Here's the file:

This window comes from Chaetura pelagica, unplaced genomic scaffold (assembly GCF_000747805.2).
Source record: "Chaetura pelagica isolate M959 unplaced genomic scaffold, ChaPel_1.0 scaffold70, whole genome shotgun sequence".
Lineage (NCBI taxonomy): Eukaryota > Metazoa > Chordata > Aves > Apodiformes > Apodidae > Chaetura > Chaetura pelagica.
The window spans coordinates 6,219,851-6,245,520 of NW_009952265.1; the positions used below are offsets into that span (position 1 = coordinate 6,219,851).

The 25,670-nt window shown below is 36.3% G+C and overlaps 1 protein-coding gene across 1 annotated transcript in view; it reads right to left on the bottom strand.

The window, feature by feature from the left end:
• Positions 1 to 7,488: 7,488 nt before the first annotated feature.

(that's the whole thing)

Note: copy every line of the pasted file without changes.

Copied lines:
This window comes from Chaetura pelagica, unplaced genomic scaffold (assembly GCF_000747805.2).
Source record: "Chaetura pelagica isolate M959 unplaced genomic scaffold, ChaPel_1.0 scaffold70, whole genome shotgun sequence".
Lineage (NCBI taxonomy): Eukaryota > Metazoa > Chordata > Aves > Apodiformes > Apodidae > Chaetura > Chaetura pelagica.
The window spans coordinates 6,219,851-6,245,520 of NW_009952265.1; the positions used below are offsets into that span (position 1 = coordinate 6,219,851).

The 25,670-nt window shown below is 36.3% G+C and overlaps 1 protein-coding gene across 1 annotated transcript in view; it reads right to left on the bottom strand.

The window, feature by feature from the left end:
• Positions 1 to 7,488: 7,488 nt before the first annotated feature.